Ben-Gurion University of the Negev (BGU) researchers have invented a process to make a green feed alternative for crude oil out of two of the most common substances on Earth – water and carbon dioxide, a greenhouse gas detrimental to the environment.
Profs. Moti Herskowitz and Miron Landau, along with Dr. Roxana Vidruk and the team at BGU’s Blechner Center of Industrial Catalysis and Process Development have developed a green feed that can be converted using well-established technologies into liquid fuel and delivered using existing infrastructure to gas stations. As opposed to other alternative fuel sources, such as electric cars, which require additional infrastructure, this green feed would merely replace oil as the input for refineries.
The project is partially supported by I-SAEF (Israel Strategic Alternative Energy Foundation).
Herskowitz unveiled the revolutionary breakthrough at the Bloomberg Fuel Choices Summit in Tel Aviv last week.
“It is an extraordinary challenge to convert carbon dioxide and hydrogen to green feed,” says Herskowitz. “The technology is based on novel specially tailored catalysts and catalytic processes. Well-established, commercially available technology can be directly applied to the process developed at BGU. It is envisaged that the short-term implementation of the process will combine synthetic gas produced from various renewable and alternative sources with carbon dioxide and hydrogen.”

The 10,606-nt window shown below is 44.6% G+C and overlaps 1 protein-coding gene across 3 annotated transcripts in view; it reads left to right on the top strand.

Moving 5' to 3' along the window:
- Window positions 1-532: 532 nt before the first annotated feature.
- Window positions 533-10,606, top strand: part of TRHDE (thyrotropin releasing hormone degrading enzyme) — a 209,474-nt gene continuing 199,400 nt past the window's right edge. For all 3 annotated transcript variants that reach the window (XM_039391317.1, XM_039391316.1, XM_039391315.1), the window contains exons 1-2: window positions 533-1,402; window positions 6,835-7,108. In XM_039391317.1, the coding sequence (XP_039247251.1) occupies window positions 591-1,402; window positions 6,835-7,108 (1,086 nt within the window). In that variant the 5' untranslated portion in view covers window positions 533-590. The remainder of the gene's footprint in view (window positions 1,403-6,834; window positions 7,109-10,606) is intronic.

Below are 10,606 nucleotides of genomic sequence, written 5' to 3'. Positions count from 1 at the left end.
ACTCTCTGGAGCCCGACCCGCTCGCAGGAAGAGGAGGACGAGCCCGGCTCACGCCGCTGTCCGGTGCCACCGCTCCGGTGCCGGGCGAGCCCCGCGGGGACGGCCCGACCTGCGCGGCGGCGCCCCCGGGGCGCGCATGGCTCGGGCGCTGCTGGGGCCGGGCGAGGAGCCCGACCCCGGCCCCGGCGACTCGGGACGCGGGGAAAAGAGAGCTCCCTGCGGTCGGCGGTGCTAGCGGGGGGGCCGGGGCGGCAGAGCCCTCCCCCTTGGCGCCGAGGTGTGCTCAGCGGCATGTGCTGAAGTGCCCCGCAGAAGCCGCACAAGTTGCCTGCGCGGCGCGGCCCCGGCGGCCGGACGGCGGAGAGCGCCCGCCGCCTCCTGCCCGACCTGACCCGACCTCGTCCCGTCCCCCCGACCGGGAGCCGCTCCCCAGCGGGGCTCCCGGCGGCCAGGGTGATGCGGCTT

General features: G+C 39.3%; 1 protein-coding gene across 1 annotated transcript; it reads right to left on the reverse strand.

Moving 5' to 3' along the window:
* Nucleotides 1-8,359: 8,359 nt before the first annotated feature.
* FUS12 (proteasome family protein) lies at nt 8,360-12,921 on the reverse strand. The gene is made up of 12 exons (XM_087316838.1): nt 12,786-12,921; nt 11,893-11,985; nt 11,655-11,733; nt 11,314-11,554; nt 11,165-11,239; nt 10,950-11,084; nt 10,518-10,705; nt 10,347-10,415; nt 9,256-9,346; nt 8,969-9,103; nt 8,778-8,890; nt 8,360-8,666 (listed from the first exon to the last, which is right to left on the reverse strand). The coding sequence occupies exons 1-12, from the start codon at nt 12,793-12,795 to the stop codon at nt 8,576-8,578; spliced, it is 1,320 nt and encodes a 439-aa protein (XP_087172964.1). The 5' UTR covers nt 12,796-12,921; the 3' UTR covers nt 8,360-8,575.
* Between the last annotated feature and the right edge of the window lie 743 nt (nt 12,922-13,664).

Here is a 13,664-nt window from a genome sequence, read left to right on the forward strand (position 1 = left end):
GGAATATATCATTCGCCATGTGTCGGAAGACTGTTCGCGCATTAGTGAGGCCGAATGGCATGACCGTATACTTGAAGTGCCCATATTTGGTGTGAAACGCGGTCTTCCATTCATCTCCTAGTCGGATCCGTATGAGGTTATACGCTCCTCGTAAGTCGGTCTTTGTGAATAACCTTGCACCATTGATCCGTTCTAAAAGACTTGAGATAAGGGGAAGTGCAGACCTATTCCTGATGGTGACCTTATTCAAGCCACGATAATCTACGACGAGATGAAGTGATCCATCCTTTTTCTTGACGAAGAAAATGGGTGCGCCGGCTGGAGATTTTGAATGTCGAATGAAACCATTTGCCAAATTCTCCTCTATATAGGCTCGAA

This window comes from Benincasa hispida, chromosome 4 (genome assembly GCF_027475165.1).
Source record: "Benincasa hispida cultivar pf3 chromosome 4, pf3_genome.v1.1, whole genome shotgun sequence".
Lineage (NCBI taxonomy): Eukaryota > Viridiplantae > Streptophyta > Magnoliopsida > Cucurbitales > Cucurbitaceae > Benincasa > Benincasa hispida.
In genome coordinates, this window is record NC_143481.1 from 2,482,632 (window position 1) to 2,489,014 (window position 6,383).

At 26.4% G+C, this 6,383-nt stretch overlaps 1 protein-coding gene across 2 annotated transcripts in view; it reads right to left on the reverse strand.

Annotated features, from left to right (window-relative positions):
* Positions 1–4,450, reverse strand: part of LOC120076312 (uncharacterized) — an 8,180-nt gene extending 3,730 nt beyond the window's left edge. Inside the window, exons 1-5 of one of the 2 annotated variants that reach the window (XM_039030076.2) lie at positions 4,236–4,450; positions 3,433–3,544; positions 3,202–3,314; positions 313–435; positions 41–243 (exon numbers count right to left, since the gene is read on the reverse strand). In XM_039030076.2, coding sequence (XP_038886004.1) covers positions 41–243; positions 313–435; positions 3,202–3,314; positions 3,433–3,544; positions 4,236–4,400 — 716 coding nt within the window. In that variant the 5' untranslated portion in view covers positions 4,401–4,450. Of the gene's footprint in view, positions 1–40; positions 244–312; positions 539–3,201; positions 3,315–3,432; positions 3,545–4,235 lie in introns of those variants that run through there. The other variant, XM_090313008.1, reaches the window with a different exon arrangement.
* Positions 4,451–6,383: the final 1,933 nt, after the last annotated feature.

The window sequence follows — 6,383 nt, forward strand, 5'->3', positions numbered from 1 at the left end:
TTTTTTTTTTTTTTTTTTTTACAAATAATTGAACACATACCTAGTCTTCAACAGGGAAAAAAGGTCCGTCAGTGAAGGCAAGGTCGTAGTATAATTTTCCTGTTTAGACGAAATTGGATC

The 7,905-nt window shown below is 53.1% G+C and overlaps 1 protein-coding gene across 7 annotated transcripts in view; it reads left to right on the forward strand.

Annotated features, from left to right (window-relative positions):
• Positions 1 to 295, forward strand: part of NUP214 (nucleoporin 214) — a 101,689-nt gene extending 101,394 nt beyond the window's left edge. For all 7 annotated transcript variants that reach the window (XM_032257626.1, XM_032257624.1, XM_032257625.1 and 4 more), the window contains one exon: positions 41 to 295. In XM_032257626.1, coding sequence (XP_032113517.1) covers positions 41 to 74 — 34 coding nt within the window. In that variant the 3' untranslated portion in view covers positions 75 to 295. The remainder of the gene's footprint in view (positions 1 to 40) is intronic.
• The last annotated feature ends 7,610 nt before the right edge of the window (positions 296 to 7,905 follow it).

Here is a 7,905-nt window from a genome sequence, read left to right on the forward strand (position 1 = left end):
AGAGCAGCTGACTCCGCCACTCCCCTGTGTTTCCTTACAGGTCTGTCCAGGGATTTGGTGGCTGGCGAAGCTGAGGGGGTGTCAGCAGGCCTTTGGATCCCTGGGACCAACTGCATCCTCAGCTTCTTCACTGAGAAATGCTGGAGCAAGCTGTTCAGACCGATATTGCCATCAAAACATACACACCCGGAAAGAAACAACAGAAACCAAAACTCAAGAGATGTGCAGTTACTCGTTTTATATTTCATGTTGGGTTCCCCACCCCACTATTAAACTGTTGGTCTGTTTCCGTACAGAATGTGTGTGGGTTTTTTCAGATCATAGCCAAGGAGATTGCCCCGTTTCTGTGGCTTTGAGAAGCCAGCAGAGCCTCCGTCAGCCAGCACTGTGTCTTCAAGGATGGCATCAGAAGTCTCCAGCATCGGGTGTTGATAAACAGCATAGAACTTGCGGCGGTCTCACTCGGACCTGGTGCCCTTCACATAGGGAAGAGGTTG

Prof. Herskowitz, who is the Israel Cohen Chair in Chemical Engineering and the VP & Dean at BGU, indicated that the new process should become a reality in the near future. “Since there are no foreseen technological barriers, the new process should become a reality within five to ten years,” he says.
Regarding other alternative fuels, Herskowitz maintains that his invention represents a game-changer.
“The liquids that have been used over the past decade are ethanol (alcohol), biodiesel and/or blends of these fuels with conventional fuels, as will continue to be done in the foreseeable future. These alternatives are, however, far from ideal, and there is a pressing need for a game-changing approach to produce alternative drop-in liquid transportation fuels by sustainable, technologically viable and environmentally acceptable processes from abundant, low-cost, renewable materials.”
Researchers at the Blechner Center have also developed a novel process for converting vegetable and algae oils to advanced green diesel and jet fuels.
Anav Silverman, Tazpit News Agency